CyberCrimeSecurity

Hackers Plunder £3.3m From Ryanair Accounts

Michael Moore joined TechWeek Europe in January 2014 as a trainee before graduating to Reporter later that year. He covers a wide range of topics, including but not limited to mobile devices, wearable tech, the Internet of Things, and financial technology.

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Airline’s corporate bank account ransacked by hackers using electronic transfer

Budget airline Ryanair has revealed it has been hit by a cyber-attack which saw $5 million (£3.3m) stolen from the company’s corporate account.

The funds were removed from a Ryanair account last week by electronic transfer via a Chinese bank, according to The Irish Times.

However, the company is none the wiser as to how the hacking scam was operated or who was behind it.

Cloud money © Sergej Khackimullin - Fotolia.comTricked

“Ryanair confirms that it has investigated a fraudulent electronic transfer via a Chinese bank last week,” the airline said in a statement on Tuesday night.

“The airline has been working with its banks and the relevant authorities and understands that the funds – less than $5 million – have now been frozen.

“The airline expects these funds to be repaid shortly, and has taken steps to ensure that this type of transfer cannot recur.”

The company uses dollars to pay for airline fuel for its 400-plus Boeing 737-800 aircraft, rather than Ireland’s currency, the Euro.

The scam seems to use a similar tactic to the ‘Dyre Wolf’ scheme uncovered by IBM researchers earlier this month, which has apparently netted the criminals more than $1 billion (£674m) from American companies.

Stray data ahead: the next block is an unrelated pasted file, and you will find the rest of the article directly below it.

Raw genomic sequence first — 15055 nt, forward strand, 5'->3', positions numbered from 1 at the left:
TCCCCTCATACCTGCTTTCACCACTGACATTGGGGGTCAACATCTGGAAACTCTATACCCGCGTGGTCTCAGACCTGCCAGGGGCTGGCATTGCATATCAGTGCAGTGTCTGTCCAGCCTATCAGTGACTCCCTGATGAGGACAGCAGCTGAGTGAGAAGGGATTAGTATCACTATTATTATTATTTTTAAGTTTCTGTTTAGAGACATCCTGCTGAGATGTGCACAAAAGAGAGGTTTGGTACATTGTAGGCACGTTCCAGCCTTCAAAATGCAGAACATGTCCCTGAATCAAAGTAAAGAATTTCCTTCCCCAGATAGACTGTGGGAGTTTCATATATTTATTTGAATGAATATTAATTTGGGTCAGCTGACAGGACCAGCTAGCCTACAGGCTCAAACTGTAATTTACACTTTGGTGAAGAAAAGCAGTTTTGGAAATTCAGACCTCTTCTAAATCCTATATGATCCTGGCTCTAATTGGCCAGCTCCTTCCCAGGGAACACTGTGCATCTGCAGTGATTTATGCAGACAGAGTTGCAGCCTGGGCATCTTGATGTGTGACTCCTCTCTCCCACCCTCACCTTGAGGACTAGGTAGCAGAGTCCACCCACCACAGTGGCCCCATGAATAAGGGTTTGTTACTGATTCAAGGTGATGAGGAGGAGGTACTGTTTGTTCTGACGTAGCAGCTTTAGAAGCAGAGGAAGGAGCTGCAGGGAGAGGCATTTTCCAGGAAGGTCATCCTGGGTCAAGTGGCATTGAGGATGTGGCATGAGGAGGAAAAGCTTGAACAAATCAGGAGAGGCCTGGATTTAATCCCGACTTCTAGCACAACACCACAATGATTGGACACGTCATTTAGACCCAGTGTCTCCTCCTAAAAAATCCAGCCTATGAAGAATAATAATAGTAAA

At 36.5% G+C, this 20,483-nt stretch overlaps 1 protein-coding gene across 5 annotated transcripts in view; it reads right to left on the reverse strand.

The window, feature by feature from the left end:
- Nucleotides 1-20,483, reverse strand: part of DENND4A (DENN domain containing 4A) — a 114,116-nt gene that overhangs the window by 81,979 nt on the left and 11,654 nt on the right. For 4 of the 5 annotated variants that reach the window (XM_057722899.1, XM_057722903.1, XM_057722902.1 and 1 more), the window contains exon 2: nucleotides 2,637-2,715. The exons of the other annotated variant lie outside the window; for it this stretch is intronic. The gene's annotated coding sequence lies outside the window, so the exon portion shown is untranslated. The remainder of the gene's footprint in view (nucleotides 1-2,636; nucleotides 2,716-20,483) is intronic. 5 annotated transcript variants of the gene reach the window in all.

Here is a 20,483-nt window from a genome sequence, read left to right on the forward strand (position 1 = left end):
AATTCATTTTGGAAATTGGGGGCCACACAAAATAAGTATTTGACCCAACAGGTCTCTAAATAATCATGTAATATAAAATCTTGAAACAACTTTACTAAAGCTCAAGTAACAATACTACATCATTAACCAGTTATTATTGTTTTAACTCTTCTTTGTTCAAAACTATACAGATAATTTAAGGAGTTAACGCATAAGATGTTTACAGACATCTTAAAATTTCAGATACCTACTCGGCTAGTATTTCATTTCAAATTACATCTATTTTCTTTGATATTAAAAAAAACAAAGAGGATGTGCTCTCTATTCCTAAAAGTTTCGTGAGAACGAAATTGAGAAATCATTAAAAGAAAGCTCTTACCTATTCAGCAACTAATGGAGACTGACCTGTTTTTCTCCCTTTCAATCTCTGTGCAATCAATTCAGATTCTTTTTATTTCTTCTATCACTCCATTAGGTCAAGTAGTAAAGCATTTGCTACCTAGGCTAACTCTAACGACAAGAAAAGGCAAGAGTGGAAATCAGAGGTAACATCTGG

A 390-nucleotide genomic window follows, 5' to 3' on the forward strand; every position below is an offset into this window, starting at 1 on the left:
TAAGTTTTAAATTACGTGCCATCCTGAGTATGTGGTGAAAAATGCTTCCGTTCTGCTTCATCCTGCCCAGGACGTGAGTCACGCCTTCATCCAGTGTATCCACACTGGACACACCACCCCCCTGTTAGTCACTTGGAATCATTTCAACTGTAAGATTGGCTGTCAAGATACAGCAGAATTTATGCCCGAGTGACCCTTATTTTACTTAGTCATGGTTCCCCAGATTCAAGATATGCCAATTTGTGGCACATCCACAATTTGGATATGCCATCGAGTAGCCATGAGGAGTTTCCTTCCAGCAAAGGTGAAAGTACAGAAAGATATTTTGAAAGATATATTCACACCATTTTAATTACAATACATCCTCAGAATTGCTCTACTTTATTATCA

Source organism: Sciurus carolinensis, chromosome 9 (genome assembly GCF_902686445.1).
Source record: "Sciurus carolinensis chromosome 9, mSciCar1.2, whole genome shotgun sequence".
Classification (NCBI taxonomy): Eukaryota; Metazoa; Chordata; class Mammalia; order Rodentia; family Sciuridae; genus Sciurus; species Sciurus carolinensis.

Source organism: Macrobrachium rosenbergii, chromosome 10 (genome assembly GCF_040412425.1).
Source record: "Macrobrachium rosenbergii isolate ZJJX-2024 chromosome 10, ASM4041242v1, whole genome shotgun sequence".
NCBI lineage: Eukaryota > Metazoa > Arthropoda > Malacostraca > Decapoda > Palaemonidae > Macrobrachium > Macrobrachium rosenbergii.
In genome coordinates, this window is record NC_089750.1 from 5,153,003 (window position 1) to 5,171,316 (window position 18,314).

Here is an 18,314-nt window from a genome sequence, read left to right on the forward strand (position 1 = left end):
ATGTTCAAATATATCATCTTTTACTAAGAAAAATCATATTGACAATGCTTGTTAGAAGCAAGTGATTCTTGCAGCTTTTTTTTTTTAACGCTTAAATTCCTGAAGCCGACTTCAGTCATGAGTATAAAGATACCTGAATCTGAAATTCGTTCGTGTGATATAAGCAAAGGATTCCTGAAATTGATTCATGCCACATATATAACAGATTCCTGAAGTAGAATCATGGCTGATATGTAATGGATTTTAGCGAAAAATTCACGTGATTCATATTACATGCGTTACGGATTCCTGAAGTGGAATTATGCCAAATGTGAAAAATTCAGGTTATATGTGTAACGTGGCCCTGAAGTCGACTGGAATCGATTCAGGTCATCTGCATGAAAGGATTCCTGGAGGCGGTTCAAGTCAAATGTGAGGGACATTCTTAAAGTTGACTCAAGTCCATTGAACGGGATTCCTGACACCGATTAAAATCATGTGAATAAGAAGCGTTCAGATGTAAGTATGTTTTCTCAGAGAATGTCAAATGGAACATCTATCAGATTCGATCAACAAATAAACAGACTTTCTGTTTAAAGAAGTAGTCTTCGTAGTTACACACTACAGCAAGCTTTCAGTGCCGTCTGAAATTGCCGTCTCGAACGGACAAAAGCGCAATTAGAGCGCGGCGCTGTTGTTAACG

The scheme sees criminals sending out spam emails with unsafe attachments containing the Dyre malware, which seeks to get access to as many corporate computers as possible.

“Once the infected victim tries to log in to one of the hundreds of bank websites for which Dyre is programmed to monitor, a new screen will appear instead of the corporate banking site,” said IBM. “The page will explain the site is experiencing issues and that the victim should call the number provided to get help logging in.”

The trick makes use of “advanced social engineering techniques”, with a live telephone operator then speaking to the victim when they call the number, pretending to be from a real bank, who then try and obtain the corporate banking details. Once they gain that vital information, they begin making wire transfers out of the victim’s bank account.

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